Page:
Passive Immunity: Does COVID-19 Disease or Vaccination Provide any Protection for your Fetus?

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If you have been reading articles here on The Pulse, and throughout the Pregistry site, then you know that the consequences of infection with SARS-CoV2 (the virus that causes COVID-19) can have a worse outcome, if you are pregnant than if you are not. In particular, pregnancy makes you more likely to suffer a severe case of COVID-19 if you are infected, more likely to be admitted to the ICU, and more likely to be put on invasive ventilation, meaning on a mechanical ventilator with a tube down the throat. Furthermore, having COVID-19 makes a woman three times more likely to give birth to a preterm infant compared with a woman who does not have COVID-19, plus it increases the likelihood that the newborn will be admitted to the neonatal unit. But you also may have heard that aspects of immunity from a mother can transfer to the fetus, or newborn, protecting the baby from infectious disease. Known as passive immunity, such protection can result from the transfer of antibodies, and possibly certain immune cells called T lymphocytes, that can recognize the disease-causing agent and neutralize, or partially-neutralize it. Antibodies, which are proteins, come in several different flavors, some of which are able to pass from a mother’s blood, through the placenta, to the fetal blood, while others are able to penetrate into breast milk. Let’s unpack these phenomena in terms of what we know specific to SARS-CoV2 and the vaccines that are being given to protect against it.

 Of the different products of the immune system, which you can liken to the different branches of the Defense Department, such as the Army, the Air Force, Navy, etc., antibodies are the force that we are most certain can reach the fetus and/or newborn from the mother. Above, we mentioned T lymphocytes, of which there are various subtypes, but there are also B lymphocytes. These are cells that make antibodies that initially they display on the outer surface of their cell membranes. Antibodies can bind things that the immune system sees as foreign, which are known as antigens. The antibodies can do this binding while sticking out from the surface of a B lymphocyte, but B lymphocytes also can become activated in a way that makes them reproduce into modified cells called plasma cells, which not only make antibodies, but also release them so that they travel freely in blood or other fluids.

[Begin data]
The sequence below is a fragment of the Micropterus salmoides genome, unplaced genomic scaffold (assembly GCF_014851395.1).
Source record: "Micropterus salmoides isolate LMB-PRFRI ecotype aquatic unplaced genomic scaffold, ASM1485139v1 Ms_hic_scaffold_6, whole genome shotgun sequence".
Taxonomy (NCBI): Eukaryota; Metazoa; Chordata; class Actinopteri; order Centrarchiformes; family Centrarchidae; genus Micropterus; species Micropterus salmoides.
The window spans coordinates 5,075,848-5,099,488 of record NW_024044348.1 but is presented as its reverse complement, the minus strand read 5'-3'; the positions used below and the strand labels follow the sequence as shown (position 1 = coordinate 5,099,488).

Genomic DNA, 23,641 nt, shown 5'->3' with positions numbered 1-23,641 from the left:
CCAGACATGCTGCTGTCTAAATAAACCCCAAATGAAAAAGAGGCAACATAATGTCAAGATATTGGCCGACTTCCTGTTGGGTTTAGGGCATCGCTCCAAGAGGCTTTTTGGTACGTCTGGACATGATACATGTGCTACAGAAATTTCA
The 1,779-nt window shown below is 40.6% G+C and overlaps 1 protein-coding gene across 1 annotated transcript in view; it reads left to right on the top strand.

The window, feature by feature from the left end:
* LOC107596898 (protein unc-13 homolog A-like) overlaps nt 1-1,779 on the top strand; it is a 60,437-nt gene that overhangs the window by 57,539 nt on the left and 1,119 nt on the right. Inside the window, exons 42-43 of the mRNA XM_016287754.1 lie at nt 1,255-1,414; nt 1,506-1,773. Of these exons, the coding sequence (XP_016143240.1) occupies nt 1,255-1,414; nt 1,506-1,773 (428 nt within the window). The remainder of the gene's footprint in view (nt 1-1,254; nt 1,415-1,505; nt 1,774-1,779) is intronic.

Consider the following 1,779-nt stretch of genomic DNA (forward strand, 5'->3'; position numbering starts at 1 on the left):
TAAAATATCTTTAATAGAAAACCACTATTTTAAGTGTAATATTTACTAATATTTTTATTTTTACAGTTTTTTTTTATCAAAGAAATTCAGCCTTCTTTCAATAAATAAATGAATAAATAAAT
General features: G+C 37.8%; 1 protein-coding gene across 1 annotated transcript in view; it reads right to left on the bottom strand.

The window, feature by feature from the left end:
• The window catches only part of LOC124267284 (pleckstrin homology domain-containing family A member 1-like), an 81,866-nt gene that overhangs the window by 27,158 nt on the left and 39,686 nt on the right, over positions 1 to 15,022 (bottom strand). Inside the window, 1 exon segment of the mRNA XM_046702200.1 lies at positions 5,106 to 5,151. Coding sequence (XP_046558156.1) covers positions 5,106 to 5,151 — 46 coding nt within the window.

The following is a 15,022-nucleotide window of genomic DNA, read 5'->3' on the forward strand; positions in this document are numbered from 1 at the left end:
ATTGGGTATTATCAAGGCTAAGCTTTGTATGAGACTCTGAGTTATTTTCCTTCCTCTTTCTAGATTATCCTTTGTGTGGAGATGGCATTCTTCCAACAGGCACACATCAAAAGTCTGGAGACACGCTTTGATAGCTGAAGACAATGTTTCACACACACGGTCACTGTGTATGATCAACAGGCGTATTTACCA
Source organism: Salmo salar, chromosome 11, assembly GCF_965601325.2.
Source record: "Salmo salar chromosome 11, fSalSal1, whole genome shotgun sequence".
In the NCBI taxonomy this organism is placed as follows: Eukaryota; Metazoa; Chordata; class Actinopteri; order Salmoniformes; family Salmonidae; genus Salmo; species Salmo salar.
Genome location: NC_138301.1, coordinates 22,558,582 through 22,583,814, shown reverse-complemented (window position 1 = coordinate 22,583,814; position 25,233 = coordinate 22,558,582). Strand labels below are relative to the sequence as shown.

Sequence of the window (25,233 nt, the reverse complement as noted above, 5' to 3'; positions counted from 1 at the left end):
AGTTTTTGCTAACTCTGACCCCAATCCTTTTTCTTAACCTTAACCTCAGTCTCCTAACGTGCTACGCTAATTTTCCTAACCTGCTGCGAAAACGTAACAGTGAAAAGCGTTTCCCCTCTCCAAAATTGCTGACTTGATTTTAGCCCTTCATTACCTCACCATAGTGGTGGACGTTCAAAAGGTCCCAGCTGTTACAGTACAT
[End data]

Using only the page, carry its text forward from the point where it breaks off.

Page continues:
Antibodies are very specific to particular antigens —actually to parts of antigens, called epitopes— but they also come in a few different flavors. These flavors of antibodies include IgA, the flavor of antibody that is most abundant in body secretions, such as breast milk. It turns out that there is some evidence mounting that, if you have been infected previously with SARS-CoV2, the immune system that your body mounted may include IgA antibodies that penetrate into your breast milk, which may —possibly— give a nursing infant a little bit of protection against the virus, although this is by all means not certain, given that the infection is spread mostly by respiratory droplets.

 Following an infection, you also produce antibodies in your blood, especially of the flavors IgM, which comes in clusters of five antibodies together, and IgG, which comes as individual antibodies. Initially after an infection, most of the antibody response is IgM, which does not penetrate through the placenta, but, over time, your immune system produces less IgM against the virus, and more IgG. When it comes to COVID-19, there is growing evidence that IgG from a previously infected pregnant woman passes into the fetal blood, which, theoretically, should provide some protection.

 So what about the vaccines? Unlike the immune response to the virus itself, which includes antibodies against a handful of virus proteins, the vaccines are designed to cause an immune response against just the spike protein of the virus. So far, there isn’t much evidence of any anti-SARS-CoV2 IgA in breastmilk, meaning that a vaccinated, nursing mother would not be giving the nursing infant any protection against COVID-19. But there is growing evidence that, if you have been vaccinated, and if several weeks have gone by so that your immune system is now producing good levels of IgG against the virus, such IgG will indeed reach your fetus through the placenta. Stay tuned as we learn more about this exciting possibility.

David Warmflash
Dr. David Warmflash is a science communicator and physician with a research background in astrobiology and space medicine. He has completed research fellowships at NASA Johnson Space Center, the University of Pennsylvania, and Brandeis University. Since 2002, he has been collaborating with The Planetary Society on experiments helping us to understand the effects of deep space radiation on life forms, and since 2011 has worked nearly full time in medical writing and science journalism. His focus area includes the emergence of new biotechnologies and their impact on biomedicine, public health, and society.

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